Since the start of 2020, the DCC secure network has tripled in size, from about 3.3m smart meters connected at that point to 10m today. All involved in the roll-out – not least the energy companies and distribution network operators – have worked incredibly hard to adjust working practices in the face of the Covid-19 pandemic, to ensure the safety of their staff and their consumers.
Smart meters inform and enable a responsive, smart energy grid, allowing Britain to make the best possible use of renewable energy like wind and solar power. The energy revolution is gaining pace. From the Government’s Energy White Paper to Ofgem’s Decarbonisation Action Plan, the policy imperative is pointing in a clear direction. As a country we’re making important progress towards reducing our reliance on oil and gas; the take-up of technologies like smart meters and electric vehicles will be central to the effort to create a greener future.
The benefits of smart energy meters are becoming increasingly substantial and we’re working on harnessing their potential so people can live healthier and greener lives.
Recent research has started the debate on how smart meters could become a telehealth solution available to virtually every home in Britain within just a few years. With the consumer’s consent, energy usage patterns from smart meters have the potential make it easier and less stressful for family members who live apart to look after their relatives. This is just one example of the ways in which smart meters, and the secure network, can support innovation to deliver further public benefit.
A rapid transition to electric vehicles will also have an enormous positive effect on reducing Britain's carbon emissions (personal transport accounts for a third of all emissions) and must become a centrepiece to the nation's climate change efforts. The existing smart metering network could act as the secure infrastructure necessary to support EV charging nationally. If consumers are confident in a reliable, consistent charging system that doesn’t lock them into poor deals, they’ll be more likely to choose an EV.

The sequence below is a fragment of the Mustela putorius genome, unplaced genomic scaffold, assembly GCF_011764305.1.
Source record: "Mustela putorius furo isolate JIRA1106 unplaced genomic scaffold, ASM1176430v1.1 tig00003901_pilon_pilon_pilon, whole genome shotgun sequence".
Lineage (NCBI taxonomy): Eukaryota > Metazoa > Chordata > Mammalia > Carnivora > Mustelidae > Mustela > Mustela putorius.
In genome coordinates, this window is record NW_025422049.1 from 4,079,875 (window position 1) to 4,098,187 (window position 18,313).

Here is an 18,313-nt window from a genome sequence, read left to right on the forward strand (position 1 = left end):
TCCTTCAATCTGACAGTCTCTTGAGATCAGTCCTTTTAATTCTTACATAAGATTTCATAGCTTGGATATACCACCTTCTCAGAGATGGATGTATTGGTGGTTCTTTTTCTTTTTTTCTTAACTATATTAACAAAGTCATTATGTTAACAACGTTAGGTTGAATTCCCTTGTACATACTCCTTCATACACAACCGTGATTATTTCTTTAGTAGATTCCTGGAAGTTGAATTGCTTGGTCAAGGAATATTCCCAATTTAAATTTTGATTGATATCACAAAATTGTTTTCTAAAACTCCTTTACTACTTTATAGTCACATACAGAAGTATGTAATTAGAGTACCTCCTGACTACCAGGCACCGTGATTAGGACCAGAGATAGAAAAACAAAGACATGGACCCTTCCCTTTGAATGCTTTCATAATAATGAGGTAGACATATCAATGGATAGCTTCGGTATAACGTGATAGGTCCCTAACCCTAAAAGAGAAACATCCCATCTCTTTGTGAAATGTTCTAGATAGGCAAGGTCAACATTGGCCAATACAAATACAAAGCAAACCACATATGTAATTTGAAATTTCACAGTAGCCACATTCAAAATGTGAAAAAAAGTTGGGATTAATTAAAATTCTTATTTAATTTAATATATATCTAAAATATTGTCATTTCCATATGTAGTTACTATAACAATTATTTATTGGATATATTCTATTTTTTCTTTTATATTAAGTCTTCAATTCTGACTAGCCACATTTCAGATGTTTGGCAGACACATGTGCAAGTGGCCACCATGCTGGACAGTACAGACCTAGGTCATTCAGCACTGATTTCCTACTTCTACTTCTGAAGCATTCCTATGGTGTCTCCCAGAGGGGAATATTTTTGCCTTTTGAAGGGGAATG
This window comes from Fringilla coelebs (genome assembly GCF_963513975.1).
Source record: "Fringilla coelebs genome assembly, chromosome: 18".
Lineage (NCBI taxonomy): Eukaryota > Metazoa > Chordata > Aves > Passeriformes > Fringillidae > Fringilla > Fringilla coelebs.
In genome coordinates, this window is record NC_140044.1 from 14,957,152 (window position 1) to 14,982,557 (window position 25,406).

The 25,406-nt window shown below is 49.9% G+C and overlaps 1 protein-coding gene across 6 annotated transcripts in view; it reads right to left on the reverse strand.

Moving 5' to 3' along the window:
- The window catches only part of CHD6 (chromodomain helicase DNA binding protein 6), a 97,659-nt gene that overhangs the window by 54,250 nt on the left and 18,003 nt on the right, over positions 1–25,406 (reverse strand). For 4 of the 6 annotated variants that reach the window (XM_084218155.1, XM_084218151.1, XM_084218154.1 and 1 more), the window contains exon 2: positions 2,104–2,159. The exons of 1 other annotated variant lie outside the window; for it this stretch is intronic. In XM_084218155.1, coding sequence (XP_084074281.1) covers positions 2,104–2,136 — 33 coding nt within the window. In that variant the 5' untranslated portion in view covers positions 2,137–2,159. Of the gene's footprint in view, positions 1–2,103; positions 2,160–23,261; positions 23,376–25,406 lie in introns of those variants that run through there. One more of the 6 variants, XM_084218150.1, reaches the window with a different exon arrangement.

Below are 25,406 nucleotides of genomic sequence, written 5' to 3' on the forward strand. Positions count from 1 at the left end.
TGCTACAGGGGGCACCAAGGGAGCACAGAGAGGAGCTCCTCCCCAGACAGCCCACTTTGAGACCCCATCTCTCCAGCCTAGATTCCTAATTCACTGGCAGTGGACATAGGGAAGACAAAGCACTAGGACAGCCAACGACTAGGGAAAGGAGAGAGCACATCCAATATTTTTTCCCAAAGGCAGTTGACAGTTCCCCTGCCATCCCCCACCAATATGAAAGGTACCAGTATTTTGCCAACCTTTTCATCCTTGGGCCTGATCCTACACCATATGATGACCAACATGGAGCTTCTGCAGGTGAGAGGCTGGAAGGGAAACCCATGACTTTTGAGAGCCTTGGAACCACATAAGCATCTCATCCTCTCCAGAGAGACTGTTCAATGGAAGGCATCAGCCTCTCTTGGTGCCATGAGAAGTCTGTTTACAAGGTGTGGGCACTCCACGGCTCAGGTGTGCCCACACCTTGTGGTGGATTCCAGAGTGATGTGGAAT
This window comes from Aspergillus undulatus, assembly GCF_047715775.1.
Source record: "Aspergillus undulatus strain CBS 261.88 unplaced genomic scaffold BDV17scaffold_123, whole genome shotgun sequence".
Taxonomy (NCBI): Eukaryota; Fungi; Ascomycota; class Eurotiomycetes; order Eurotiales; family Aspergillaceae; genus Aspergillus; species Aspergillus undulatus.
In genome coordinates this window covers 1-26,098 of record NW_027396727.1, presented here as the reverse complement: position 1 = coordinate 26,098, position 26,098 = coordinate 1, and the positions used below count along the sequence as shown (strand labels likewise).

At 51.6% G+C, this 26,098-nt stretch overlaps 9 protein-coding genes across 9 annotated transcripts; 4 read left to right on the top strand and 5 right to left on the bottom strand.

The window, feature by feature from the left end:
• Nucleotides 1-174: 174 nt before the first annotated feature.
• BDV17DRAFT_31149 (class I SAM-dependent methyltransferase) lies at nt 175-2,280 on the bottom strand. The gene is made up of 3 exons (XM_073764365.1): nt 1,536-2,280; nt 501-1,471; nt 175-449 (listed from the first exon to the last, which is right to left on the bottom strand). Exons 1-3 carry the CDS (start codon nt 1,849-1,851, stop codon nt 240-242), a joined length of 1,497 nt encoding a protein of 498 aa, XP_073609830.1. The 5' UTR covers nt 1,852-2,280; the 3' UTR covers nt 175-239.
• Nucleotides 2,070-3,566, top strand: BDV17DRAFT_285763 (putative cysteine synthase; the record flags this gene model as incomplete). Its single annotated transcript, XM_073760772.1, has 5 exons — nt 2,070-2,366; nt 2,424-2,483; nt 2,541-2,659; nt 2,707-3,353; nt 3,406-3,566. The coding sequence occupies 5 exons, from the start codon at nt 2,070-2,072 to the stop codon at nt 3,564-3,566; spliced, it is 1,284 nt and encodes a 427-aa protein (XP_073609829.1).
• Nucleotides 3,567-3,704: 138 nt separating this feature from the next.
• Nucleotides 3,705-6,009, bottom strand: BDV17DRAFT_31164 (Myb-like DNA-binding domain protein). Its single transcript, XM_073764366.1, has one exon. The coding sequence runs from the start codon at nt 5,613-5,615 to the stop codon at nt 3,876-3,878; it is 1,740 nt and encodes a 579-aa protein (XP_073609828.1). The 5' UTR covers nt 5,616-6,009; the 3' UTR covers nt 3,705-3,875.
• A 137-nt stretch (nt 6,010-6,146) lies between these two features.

For a world in which millions of EVs are on the move in Britain -- each one drawing down or offering back to the grid the amount of power used by an average household – we‘ll need a system that’s digital, secure, and enables the grid to manage load intelligently, smoothing massive spikes in consumption at peak times and ensuring the necessary reserves are available when power from intermittent renewable sources is sparse. Smart meters, and their network, can do that.
Monday’s milestone was a moment to pause, thank partners, and take stock of the huge progress that’s being made in the smart meter roll-out, and the accelerating pace at which it’s being delivered. Our target is 53m meters in homes and small businesses, so there’s still a big job to do; but, with our partners across the energy and technology sectors, we’re going to get there.
Smart meters and the secure smart network must play a critical role if we’re serious about meeting our climate change ambitions and bequeathing a cleaner world to future generations.
Angus Flett Dan Brooke
CEO, Data Communications Company CEO, Smart Energy GB